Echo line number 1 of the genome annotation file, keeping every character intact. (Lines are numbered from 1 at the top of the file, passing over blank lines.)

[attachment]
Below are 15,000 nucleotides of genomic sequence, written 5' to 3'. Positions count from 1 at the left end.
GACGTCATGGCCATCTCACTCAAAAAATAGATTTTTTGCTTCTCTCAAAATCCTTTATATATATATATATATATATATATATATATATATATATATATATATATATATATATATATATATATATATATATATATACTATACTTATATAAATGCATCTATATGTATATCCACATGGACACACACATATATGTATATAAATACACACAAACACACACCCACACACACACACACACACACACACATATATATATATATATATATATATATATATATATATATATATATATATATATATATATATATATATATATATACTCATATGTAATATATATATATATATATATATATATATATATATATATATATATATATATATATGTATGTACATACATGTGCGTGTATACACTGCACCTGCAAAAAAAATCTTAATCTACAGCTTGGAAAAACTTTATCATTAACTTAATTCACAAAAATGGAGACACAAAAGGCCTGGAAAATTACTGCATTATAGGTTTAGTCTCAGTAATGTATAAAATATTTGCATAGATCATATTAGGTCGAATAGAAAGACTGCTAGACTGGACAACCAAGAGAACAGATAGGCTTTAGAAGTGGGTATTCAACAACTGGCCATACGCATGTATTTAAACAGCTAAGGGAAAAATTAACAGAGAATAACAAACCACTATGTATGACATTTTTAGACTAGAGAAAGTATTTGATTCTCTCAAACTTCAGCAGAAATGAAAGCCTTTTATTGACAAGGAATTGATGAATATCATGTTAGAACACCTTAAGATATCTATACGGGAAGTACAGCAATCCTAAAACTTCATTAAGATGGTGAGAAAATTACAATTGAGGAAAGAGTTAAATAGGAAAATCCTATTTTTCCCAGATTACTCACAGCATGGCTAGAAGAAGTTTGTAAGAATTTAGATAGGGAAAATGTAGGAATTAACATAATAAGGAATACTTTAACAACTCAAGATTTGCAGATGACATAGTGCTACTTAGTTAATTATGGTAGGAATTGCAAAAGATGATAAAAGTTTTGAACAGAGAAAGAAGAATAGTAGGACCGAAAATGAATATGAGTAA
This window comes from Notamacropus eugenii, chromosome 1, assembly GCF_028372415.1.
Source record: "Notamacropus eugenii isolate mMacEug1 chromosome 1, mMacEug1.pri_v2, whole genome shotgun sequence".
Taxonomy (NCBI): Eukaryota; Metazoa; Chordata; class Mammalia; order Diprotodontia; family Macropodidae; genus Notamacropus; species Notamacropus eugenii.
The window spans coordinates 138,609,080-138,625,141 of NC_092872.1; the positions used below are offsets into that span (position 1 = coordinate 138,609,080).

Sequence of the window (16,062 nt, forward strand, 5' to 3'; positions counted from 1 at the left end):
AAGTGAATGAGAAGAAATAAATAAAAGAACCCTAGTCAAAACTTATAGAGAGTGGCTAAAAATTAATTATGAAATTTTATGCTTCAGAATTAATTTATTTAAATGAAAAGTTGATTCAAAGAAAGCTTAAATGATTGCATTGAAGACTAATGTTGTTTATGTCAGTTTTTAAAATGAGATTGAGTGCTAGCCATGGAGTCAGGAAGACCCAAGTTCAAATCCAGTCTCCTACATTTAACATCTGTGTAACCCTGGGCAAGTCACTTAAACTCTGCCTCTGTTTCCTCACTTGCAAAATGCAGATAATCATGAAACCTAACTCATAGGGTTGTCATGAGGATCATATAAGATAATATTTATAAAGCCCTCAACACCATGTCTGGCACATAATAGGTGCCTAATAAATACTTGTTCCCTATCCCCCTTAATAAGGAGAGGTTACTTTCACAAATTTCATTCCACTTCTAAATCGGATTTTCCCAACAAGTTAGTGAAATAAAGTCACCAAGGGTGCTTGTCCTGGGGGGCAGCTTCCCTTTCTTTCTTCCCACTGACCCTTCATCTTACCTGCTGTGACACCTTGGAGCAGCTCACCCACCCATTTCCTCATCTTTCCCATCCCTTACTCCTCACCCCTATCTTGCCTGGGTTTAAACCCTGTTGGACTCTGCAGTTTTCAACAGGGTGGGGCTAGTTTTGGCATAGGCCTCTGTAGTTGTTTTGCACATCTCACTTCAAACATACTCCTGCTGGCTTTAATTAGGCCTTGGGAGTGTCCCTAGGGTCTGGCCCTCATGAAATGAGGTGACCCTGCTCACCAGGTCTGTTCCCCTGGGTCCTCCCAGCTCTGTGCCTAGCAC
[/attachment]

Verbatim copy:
Below are 15,000 nucleotides of genomic sequence, written 5' to 3'. Positions count from 1 at the left end.